A D.C. Superior Court judge this week denied a court order that would have prevented the Department of Human Resources from reducing Medicaid benefits. The order was sought in a class action suit filed by the Gray Panthers.
The Gray Panthers, an activist organization of the elderly, charged the DHR failed to give clients proper notice and hearing opportunities before insituting the reductions.
The department last month eliminated most over-the-counter drugs from Medicaid converage and established fees for prescriptions and eyeglasses purchased through the program.
In a brief order signed Monday, Judgn Fred L. McIntyre said he denied the request for a preliminary injuction because the Panthers' lawyers failedto show during a hearing that Medicaid recipents would be irreparably harmed by the reductions as alleged.
The judge also said he was not convinced that the charges would be proven if the temporary order were granted and a trial conducted in the case.
A nearly identical suit filed by theGray Panthers against DHR was settled out of court last APril. In that case it was alleged that DHR violated notice and hearings procedures when it removed several hundreds non-prescription drugs from Medicaid converage.
The reduction in serivces and items covered by Medicaid here appears to be part of a growing retrenchment in the 12-year-old program that costs more than $15 billion a year in federal and local money.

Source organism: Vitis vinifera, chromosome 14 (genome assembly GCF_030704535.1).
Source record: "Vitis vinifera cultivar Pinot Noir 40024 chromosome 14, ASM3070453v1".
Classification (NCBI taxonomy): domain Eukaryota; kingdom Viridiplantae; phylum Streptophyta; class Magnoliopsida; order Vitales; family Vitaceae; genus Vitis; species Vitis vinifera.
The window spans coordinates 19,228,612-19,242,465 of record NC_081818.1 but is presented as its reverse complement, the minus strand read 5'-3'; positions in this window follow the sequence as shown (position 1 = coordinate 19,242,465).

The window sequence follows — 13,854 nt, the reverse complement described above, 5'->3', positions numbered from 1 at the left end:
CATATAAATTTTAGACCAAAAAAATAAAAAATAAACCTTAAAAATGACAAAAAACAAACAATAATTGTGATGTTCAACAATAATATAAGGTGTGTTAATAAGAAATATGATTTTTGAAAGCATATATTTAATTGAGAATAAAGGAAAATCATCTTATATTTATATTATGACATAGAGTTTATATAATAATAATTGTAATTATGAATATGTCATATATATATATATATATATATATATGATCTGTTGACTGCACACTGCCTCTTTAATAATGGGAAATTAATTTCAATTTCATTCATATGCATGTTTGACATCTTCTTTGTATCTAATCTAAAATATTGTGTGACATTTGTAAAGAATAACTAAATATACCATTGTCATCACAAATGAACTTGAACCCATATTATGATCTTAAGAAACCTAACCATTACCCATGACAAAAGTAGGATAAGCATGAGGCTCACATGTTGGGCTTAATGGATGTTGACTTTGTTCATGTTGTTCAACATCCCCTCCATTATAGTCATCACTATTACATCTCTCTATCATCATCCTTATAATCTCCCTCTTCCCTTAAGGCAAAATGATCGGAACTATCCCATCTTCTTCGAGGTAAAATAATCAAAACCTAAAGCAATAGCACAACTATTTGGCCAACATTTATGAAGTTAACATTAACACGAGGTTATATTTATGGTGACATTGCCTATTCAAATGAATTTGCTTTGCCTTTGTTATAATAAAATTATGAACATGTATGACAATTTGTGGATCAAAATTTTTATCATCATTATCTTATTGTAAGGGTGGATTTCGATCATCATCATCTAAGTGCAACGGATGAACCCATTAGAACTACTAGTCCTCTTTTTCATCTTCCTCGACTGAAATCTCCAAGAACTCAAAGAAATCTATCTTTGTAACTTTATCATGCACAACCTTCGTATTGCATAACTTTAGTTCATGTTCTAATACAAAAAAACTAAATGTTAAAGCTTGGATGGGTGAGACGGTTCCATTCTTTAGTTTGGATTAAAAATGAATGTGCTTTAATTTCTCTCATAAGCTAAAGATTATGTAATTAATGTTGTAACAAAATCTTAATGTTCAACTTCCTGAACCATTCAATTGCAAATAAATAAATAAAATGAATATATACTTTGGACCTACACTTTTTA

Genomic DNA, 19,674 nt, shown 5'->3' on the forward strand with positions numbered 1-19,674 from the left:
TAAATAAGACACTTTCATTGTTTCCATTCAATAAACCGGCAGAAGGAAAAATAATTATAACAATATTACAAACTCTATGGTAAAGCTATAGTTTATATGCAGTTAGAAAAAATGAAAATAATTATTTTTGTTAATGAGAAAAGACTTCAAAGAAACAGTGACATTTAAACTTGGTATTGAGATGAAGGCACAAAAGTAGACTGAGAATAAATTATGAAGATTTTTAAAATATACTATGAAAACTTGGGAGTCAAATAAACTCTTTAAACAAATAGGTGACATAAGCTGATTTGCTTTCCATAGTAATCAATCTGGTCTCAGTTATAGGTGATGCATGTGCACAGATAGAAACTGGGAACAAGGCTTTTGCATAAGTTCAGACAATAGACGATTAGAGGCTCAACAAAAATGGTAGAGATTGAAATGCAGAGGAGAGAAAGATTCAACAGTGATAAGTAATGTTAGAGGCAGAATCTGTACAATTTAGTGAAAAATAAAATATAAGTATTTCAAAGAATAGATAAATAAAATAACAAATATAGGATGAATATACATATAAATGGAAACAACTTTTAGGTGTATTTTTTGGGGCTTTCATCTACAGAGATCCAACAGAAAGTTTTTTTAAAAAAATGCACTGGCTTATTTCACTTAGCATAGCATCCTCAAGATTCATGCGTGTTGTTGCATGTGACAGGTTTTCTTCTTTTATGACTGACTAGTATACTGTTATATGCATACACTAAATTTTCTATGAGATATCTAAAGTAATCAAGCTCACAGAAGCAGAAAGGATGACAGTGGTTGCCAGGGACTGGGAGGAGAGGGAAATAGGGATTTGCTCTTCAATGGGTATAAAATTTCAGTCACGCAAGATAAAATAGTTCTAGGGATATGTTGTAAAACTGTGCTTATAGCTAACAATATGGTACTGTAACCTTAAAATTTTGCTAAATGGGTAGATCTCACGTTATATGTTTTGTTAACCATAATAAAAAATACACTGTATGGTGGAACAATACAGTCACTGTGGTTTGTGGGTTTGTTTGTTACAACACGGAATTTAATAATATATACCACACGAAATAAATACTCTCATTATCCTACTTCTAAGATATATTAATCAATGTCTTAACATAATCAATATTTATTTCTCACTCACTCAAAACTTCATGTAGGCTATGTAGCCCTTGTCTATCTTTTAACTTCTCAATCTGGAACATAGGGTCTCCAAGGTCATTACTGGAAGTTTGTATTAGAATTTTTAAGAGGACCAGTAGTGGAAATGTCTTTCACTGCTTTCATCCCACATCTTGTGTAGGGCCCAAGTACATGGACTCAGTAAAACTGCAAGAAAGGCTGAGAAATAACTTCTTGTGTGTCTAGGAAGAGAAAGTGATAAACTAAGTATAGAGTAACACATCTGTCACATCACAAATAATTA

The Gray Panthers' attorney, Hebert Semmel of the Center for Law and Social Policy, handled a smiliar case against the Virginia Department of Health recently and was unsuccessful.
A federal judge rules that Virginia can constitutionally limit the number of days that Medicaid will pay for a recipient's hospitalization. The court had earlier ordered, however, that the state provide public hearings before imposing such reductions in benefits.
In Washington, the Gray Panthers and other organizations have vigorously fought any attempts by DHR to reduce the benefits, through legal action as well as demonstrations and marches.
Last year, DHR tried to remove some40,000 persons from Medicaid eligibility because their inclusion was optional for the city and not required under federal regulations. The protesting groups successfully opposed the action in a nearly year-long battle.
Spokesmen for the citizens groups contend that many elderly and handicapped persons live on fixed incomes and cannot afford to pay more for medical needs. DHR maintains, however, that reductions in benefits are necessary for economic reasons, and to keep the entire program for folding.
The suit ruled on by Judge McIntyre was aimed at DHR's announcement in mid-January that it would stop providing Medicaid payments for most non-prescription medicines as of Feb. 15. Other specific changes included:
A 50-cent initial payment on all prescriptions purchased with Medicaid cards.
$2 fee for all eyeglasses.
A limit of one pair ofeyeglasses for each recipient every two years, except for school children under 21 and person with significant changes in their vision during that peroid.
The reductions have been instituted, and will remain in effect in light of this week's court ruling.
DHR officials said they have no estimate of the amount of money that these changes in the program will save.